Culture Culture

30/01/2019 - 08:00

Restoring Nguyen emperors’ hats

Born in as far as the North, living in Ho Chi Minh City, but Mr. Vu Kim Loc, a well-known figure among antique collectors in Vietnam, is doing a job that few people think of: restoring hats of the emperors of the Nguyen Dynasty in Hue, the last feudal dynasty of Vietnam.

What is left of the 4 hats; out of shape; gold and precious stones have been removed; packed in the two bags.


On the first days in Ho Chi Minh City, Loc worked as a jeweler. That job enabled him to get in contact with ancient jewelry and gradually he became keen on collecting antiques without knowing.

“I am especially interested in antique statues and the thing that impresses me most is the hat. Informed by other antique collectors, I go anywhere I can find statues. I also read lots of historical books and collect pictures. Gradually I build up for myself a rich source of documents for my passion,…” recalled Mr. Loc. 

Day after day, he has been taking pain to collect anything related to hats, most of which are hats of the Nguyen Dynasty. However, at the time, he just thought of collecting, but not restoring.

One day 10 years ago, he happened to meet an antique collector. He gave Loc a mess of things of gold, saying that it was what remained of a hat of a Cham king and asked if Loc could restore it.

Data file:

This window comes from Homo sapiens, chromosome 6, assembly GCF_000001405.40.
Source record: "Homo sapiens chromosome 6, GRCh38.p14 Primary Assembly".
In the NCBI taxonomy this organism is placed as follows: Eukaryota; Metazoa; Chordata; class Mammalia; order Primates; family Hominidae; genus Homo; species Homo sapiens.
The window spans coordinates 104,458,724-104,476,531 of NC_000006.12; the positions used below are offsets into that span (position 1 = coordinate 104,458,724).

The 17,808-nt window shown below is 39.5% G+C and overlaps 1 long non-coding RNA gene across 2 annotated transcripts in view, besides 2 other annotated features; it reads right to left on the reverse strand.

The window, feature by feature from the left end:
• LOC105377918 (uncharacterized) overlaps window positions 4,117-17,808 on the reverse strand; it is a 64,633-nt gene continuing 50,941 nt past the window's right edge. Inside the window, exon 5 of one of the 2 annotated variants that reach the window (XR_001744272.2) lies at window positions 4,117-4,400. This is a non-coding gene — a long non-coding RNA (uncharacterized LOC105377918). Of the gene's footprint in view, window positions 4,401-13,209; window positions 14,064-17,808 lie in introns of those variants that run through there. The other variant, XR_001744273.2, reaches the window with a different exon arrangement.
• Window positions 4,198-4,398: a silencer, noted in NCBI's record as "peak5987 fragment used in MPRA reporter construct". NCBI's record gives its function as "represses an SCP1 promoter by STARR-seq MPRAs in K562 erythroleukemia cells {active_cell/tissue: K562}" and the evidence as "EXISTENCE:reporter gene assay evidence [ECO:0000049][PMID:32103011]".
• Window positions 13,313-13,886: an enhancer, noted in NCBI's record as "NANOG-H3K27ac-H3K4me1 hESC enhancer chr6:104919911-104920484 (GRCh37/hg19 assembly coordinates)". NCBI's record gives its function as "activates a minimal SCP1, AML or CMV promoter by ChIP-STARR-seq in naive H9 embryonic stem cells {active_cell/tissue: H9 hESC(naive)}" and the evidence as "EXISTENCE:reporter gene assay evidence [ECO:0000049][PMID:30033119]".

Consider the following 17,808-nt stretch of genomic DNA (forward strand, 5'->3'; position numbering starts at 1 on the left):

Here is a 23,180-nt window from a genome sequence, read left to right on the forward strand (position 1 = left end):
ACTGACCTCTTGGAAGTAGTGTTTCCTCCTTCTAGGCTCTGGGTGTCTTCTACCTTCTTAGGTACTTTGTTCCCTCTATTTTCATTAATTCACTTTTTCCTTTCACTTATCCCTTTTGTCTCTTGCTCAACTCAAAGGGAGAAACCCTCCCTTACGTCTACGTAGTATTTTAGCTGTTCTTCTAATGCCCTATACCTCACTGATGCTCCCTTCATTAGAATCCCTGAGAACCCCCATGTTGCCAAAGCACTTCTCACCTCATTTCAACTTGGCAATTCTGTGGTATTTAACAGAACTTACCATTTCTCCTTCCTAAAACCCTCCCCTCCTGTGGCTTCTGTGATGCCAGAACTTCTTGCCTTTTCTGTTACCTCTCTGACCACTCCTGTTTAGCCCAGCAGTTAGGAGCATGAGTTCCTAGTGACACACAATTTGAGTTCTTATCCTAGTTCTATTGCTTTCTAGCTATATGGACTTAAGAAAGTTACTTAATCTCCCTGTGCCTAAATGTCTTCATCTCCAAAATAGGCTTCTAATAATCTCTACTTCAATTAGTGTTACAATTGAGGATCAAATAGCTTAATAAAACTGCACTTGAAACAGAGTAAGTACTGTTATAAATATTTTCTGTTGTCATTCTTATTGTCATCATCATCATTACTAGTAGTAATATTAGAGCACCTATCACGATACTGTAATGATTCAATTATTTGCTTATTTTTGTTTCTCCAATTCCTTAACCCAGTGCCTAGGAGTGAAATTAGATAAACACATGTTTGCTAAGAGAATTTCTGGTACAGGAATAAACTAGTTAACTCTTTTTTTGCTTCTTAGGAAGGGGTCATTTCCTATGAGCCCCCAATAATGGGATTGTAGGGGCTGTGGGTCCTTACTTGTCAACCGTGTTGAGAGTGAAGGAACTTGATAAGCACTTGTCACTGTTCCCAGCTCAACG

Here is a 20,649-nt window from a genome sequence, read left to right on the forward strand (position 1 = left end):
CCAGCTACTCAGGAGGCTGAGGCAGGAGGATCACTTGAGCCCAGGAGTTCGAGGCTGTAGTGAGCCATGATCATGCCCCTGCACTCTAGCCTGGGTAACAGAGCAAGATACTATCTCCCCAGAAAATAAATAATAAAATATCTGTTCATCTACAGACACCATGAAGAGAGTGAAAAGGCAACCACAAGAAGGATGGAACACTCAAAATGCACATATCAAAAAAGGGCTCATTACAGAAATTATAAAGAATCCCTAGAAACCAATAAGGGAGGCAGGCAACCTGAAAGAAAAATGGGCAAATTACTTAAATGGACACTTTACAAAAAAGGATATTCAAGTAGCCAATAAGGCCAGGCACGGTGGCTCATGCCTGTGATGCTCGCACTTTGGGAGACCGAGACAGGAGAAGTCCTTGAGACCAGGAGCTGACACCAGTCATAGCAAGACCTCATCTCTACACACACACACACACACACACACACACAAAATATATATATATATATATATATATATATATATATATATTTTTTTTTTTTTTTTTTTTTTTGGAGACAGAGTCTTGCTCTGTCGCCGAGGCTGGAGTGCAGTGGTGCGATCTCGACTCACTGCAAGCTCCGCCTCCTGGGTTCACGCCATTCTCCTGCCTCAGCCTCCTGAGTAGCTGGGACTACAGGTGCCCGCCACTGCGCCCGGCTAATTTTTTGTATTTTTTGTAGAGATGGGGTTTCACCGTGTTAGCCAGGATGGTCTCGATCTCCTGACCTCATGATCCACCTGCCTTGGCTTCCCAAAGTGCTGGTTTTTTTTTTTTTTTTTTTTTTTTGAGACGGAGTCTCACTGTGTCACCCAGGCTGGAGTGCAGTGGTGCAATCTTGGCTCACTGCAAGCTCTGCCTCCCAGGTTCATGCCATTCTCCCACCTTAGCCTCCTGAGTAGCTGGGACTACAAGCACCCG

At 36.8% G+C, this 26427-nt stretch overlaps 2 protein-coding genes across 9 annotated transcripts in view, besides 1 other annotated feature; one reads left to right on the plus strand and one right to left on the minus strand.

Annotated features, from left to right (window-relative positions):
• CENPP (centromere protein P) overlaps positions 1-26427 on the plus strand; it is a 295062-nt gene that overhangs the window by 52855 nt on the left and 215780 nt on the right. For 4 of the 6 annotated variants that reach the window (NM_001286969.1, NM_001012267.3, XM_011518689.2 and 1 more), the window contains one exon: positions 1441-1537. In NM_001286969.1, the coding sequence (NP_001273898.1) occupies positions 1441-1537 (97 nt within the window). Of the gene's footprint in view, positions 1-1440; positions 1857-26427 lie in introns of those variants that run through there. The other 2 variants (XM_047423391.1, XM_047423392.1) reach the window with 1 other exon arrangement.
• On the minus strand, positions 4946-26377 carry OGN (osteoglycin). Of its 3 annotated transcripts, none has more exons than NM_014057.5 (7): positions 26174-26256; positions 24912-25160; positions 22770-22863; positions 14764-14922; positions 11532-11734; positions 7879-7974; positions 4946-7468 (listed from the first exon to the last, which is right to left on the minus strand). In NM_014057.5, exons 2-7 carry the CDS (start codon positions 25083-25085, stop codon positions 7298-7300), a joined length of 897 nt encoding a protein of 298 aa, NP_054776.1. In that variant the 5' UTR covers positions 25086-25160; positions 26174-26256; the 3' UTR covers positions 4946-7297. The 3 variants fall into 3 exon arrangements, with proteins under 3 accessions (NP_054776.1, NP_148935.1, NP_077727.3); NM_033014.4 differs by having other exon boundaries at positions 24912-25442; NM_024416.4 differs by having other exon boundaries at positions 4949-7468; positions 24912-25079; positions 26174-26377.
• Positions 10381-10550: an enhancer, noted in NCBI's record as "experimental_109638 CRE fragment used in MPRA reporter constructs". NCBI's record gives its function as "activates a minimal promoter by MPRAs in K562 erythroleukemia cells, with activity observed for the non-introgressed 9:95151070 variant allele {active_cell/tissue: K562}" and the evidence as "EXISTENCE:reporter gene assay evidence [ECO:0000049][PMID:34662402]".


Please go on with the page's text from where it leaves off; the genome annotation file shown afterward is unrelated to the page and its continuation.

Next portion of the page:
“I soon accepted his request out of passion,” continued Loc. “With my experience as a jeweler, I found ways to do all bits and pieces, from knitting the frame to making the mold. After many failures, the hat was eventually restored successfully.” When shown to the scientific committee, the hat satisfied all the members. Since then Loc became well known and prestigious in the circle of researchers and conservationists.

To the artisan Vu Kim Loc, restoring hats of the Nguyen emperors is his predestination and endless passion.

A litter while after he had successfully restored the hat of the Cham king, to Mr. Loc’s surprise, he was asked by the Museum of Vietnam History to restore the four hats of the four kings of the Nguyen Dynasty. These four hats are among the treasure left by the Nguyen Dynasty, consisting of gems, seals, swords, objects, etc. and had been kept by the government before handing them to the Museum. It was Uncle Ho who determined to keep these 4 hats (3 for Great Services and 1 for Nam Giao Sacrificial Ceremony) for younger generations to see. 

However, time and bad preserving conditions had made the hats out of shape; gold and precious stones had been removed. They all had been packed in the two bags.

Invaluable revival

“When Dr. Pham Quoc Quan, the then Director of the Museum of Vietnam History, asked me to open the two bags with the hats inside in the presence of many members of the Museum, I was so overwhelmed and moved. It was beyond my imagination. But it was the belief that people had in me and my respect for history that urged me to decide to fulfill that difficult mission,” recalled the talented artisan.

Soon after that, Mr. Loc packed his luggage and booked tickets to Hue. Contacting Hue Monuments Conservation Center, he got the permission to visit royal mausoleums and palaces to observe, collect data, and take pictures in preparation for restoration.